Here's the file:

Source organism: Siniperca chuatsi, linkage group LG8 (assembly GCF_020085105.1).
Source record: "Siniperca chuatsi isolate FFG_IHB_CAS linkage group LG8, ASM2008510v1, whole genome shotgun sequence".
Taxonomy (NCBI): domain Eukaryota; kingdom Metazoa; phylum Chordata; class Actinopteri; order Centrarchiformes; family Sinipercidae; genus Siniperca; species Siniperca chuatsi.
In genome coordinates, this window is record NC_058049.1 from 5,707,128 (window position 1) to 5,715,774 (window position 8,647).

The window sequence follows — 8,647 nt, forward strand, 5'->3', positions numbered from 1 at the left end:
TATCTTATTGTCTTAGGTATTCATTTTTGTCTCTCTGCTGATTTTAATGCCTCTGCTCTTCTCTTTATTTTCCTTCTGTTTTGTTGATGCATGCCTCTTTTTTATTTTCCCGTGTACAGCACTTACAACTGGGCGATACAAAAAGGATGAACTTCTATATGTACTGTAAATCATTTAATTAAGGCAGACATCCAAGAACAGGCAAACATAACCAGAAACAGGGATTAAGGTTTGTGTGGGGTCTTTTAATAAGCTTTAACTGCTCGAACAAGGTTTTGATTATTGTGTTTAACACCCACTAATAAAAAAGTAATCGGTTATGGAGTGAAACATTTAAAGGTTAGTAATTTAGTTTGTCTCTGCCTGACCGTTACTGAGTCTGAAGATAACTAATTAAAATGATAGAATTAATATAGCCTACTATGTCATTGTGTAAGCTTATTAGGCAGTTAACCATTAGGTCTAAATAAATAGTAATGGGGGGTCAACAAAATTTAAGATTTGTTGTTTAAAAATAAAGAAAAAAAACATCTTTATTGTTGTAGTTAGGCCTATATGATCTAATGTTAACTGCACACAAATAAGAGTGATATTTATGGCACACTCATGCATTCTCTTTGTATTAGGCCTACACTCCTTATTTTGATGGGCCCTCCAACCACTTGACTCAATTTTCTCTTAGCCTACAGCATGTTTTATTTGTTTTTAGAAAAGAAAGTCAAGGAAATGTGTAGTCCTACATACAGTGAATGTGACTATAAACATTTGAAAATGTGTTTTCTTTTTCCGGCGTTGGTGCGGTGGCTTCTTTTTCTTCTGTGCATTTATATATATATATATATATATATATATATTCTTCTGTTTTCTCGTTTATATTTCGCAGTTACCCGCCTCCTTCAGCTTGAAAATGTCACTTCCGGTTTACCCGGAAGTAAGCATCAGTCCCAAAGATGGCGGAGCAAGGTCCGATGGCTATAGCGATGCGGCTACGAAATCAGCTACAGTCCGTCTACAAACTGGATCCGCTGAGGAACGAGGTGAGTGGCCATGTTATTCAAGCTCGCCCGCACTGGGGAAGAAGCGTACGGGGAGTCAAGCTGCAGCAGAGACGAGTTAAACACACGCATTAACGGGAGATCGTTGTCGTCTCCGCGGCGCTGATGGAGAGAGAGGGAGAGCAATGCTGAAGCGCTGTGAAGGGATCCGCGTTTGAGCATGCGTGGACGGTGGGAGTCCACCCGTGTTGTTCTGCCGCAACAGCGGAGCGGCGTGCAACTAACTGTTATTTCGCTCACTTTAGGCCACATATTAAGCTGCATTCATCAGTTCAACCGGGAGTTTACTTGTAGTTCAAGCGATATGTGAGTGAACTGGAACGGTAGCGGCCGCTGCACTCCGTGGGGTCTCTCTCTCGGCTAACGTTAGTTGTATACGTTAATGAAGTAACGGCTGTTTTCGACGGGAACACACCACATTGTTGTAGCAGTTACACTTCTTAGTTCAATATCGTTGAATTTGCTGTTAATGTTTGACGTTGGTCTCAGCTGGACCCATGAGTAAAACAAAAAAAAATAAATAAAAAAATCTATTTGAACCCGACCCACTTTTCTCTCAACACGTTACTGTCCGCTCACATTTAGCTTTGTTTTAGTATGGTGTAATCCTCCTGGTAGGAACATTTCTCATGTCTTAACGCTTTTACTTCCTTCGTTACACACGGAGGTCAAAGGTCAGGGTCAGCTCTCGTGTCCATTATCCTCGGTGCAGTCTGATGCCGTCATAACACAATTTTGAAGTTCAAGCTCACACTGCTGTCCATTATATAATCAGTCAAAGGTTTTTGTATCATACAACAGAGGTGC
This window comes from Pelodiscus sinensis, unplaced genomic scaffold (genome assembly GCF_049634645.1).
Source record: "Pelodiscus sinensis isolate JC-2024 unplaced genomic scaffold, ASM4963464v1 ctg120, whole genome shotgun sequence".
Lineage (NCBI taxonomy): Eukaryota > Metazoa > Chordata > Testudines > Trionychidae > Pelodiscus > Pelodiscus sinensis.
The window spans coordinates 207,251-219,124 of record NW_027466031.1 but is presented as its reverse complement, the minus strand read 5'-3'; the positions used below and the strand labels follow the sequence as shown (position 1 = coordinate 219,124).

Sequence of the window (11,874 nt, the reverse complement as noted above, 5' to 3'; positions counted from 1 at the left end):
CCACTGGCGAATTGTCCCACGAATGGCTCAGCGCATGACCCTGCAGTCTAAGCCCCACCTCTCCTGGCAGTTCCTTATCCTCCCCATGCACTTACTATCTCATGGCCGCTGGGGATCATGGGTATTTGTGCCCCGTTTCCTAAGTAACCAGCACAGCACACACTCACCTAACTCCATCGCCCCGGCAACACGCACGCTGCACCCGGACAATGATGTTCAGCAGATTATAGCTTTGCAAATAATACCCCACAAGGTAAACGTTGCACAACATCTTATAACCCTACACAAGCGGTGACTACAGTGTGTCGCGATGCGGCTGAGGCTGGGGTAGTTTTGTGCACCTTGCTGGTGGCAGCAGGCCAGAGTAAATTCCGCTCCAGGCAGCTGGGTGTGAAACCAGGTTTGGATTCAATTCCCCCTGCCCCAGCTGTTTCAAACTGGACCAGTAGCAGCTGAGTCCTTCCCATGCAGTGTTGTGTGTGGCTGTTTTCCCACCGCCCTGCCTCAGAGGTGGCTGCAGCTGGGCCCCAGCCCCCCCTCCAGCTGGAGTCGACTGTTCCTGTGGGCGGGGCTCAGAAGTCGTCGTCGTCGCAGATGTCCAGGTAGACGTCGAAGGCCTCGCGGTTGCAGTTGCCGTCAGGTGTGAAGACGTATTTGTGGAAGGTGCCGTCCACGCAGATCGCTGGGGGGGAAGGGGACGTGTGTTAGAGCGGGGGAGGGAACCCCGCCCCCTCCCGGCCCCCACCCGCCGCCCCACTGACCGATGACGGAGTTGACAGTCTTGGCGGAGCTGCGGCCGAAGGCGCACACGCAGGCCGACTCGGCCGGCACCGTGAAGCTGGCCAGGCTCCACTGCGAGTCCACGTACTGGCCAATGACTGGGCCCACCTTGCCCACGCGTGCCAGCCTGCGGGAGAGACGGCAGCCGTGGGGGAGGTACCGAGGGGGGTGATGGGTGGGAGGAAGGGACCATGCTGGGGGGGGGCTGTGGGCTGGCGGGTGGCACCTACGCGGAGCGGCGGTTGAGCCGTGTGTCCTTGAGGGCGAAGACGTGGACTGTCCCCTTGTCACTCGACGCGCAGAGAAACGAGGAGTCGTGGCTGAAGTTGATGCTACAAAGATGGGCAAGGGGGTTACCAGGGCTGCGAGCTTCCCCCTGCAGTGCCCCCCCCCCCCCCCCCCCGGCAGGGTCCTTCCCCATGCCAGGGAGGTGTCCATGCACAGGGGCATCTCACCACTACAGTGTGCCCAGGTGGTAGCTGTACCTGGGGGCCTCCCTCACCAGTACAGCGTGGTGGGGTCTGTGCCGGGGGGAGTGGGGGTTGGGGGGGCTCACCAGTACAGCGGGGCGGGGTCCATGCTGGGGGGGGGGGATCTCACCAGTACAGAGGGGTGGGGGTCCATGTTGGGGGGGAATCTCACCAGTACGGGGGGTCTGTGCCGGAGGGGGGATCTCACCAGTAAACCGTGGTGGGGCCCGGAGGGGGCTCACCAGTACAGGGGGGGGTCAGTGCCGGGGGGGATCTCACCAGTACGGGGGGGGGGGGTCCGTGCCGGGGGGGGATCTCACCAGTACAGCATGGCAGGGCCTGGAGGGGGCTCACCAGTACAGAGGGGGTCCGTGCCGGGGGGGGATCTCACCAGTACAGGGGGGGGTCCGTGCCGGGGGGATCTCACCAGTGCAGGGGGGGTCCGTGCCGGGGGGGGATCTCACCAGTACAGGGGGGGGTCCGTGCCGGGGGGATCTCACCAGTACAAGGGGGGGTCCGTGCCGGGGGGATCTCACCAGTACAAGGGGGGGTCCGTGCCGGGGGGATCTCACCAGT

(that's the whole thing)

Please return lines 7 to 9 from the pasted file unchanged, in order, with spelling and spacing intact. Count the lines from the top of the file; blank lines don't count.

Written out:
This window comes from Pelodiscus sinensis, unplaced genomic scaffold (genome assembly GCF_049634645.1).
Source record: "Pelodiscus sinensis isolate JC-2024 unplaced genomic scaffold, ASM4963464v1 ctg120, whole genome shotgun sequence".
Lineage (NCBI taxonomy): Eukaryota > Metazoa > Chordata > Testudines > Trionychidae > Pelodiscus > Pelodiscus sinensis.